Peterson: Supercenter would be a benefit to Moscow’s economyA little fact checking:
Steven Peterson says a proposed Wal-Mart Supercenter may not be a sign of the apocalypse, as many people seem to believe.
The University of Idaho economist was hired by the Moscow Chamber of Commerce to research Wal-Mart and its potential economic effects on the region. He presented the results of his three-month study during a crowded Chamber of Commerce luncheon at the Best Western University Inn on Wednesday.
“There has been so much misinformation swirling around the issue,” Peterson said. “Everyone has an opinion about Wal-Mart.”
Peterson tried to dispel a variety of myths about the large-scale retail business, addressing wages, taxes, benefits, competition, water issues and Moscow’s economy.
The Moscow Wal-Mart pays about 24 percent more than the average retail trade wage, at $22,006 or $10.58 an hour, and its average wage is higher than the local average supermarket wage of $19,040 per year, Peterson told attendees.
Peterson said the Moscow Wal-Mart pays higher than the average supermarket wage of all 50 states.
At $10.58 an hour, the wages are higher than the $10.25 per hour living wage ordinance passed by the Moscow City Council on Tuesday night.
Despite rumored bad working conditions at Wal-Mart, Peterson said people still seem to be flocking to the store for employment.
When Lewiston’s Wal-Mart opened in 1993, 3,500 people applied for 270 positions. Figures for the Moscow store weren’t available, but Peterson estimated interest to be about the same.
Peterson said people often receive incorrect information about Wal-Mart for a variety of reasons. When the average wage is compared with that of Microsoft or General Motors employees, or the facts are misunderstood or distorted, people end up with wrong information.
He said 75 percent of Wal-Mart employees are covered by the company’s health plan, and the 25 percent who aren’t are covered by their spouse’s insurance.
Peterson said instead of hurting small businesses on Main Street, a Wal-Mart Supercenter might have the opposite effect.
In addition to the goods Wal-Mart normally carries, a Supercenter offers groceries, tires and gas.
“Shoppers vote with their feet,” he said. “If big retailers aren’t here, they will travel to where they are.”
In response to Moscow’s debate over whether a stores like Wal-Mart suck up the limited water supply, Peterson said a Wal-Mart Supercenter uses less water than people might think.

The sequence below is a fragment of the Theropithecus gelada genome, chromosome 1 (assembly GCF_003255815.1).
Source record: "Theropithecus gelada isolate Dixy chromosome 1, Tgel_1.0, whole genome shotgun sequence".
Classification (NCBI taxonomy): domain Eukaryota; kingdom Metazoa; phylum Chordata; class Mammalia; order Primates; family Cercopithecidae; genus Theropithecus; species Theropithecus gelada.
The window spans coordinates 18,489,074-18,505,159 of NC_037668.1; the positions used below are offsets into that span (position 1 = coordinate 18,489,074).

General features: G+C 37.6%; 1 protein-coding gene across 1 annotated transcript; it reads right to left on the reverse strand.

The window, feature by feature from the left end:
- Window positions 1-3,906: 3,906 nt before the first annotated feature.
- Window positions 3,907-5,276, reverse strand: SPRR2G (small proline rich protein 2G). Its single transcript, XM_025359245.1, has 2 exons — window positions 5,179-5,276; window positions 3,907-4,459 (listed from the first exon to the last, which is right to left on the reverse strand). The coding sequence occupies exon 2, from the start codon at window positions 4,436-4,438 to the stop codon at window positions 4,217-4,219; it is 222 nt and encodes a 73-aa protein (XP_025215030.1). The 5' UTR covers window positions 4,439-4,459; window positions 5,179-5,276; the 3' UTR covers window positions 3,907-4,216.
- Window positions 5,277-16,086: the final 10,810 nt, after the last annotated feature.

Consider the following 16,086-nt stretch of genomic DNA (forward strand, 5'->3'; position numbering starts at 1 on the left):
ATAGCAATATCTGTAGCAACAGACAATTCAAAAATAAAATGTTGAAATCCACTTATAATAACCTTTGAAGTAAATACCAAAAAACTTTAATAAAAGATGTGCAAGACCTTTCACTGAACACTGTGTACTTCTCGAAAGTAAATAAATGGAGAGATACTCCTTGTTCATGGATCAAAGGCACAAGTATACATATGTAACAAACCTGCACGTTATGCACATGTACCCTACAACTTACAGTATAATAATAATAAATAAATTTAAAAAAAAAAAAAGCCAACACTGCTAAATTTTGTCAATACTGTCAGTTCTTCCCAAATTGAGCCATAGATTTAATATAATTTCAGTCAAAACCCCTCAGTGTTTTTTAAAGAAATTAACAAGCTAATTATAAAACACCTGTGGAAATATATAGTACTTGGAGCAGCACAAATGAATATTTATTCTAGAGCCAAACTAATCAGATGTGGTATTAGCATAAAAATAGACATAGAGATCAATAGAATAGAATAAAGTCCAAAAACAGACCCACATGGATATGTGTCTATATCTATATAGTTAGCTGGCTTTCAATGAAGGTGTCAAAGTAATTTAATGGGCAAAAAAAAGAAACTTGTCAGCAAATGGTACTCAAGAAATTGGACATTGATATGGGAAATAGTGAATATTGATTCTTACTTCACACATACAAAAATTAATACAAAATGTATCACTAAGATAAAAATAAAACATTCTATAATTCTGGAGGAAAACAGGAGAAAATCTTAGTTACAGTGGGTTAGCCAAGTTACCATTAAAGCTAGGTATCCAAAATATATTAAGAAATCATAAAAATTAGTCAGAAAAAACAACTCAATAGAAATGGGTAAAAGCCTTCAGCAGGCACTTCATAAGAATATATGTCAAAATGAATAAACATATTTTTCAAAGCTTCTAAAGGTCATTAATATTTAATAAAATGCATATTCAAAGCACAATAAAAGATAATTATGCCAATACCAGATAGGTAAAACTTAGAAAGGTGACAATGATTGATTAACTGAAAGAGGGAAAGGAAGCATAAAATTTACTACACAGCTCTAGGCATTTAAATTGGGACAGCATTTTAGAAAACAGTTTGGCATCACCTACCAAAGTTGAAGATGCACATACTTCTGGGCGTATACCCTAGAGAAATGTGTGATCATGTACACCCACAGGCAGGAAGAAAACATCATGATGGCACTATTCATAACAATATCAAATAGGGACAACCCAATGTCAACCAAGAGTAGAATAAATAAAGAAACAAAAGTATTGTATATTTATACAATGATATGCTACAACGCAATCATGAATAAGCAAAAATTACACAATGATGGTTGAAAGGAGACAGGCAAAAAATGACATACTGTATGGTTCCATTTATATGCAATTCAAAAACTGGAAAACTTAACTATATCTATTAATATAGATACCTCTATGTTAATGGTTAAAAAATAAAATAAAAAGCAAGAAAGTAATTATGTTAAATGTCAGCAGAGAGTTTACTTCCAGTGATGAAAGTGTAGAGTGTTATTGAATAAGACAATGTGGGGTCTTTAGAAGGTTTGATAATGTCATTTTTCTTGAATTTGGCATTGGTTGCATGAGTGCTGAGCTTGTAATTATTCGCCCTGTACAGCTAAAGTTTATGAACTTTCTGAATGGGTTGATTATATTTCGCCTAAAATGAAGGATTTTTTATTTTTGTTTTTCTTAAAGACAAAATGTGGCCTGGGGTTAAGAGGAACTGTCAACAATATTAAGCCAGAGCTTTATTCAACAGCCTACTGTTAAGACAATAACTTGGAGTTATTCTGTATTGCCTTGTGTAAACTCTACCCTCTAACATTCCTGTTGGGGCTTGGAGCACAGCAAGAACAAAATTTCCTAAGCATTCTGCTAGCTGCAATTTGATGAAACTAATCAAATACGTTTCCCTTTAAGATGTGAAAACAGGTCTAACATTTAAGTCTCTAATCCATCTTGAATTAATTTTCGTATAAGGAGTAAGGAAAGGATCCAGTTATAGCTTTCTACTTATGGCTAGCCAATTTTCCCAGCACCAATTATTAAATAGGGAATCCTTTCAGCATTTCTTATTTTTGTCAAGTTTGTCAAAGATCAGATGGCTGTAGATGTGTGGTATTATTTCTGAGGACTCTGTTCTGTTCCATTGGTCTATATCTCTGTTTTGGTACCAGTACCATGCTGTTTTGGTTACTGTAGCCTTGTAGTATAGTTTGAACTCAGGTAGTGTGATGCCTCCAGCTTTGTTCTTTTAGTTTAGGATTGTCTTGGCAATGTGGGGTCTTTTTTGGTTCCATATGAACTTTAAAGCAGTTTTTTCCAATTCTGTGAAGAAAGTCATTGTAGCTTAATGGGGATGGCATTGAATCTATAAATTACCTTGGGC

Moscow’s Wal-Mart is responsible for about .38 percent of Moscow’s total water usage, he said.
He said a high-tech firm with 64 employees would use more water than a Wal-Mart Supercenter.
Those in attendance questioned some of Peterson’s findings.
“There is a lot of good information here, but did you find out anything negative about Wal-Mart?” asked Bill Parks, owner of Northwest River Supplies.
Parks said he supported development of the Supercenter on the west side to draw more business from Pullman.
Peterson said Wal-Mart spent $500,000 trying to locate on the Thompson property before the Council rejected its application.
“I think Wal-Mart made the right decision (to withdraw),” he said. “They would have had a hard time locating here.”
Moscow resident Janice Hess has seen instances on the East Coast where Wal-Mart has been predatory and shut down local businesses, but she thinks Moscow’s environment is different.
“It’s a different market here,” she said. “We don’t see busts or booms.”
She said even though she doesn’t like Wal-Mart, it’s hard for Moscow to live without it.
Moscow resident David Hall said Peterson’s report seemed pretty one-sided.
“He seemed to question why would we want to keep business from coming in; if a business fails, then we are left with a dark store and disruptions,” he said.
Bill Parks, owner of Northwest River Supply, said a large general purpose retail store could suck the life out of businesses not directly in competition. “A person wakes up with a certain number of dollars every morning, but if they buy a raft at Northwest River Supply, they won’t have that money to spend elsewhere, like the bike shop in town.”That sure doesn't sound like "support" of Wal-Mart to me.
Many of our local businesses have survived the large out-of-towners. But how many times must Moscow push them into the ring against outside money and morals?Like I said, there is no converting the jihadis. If a study is not completely negative about Wal-Mart, they will dismiss it and attack it.
All in all, a pretty poorly written article. I wonder if we both attended the same presentation.
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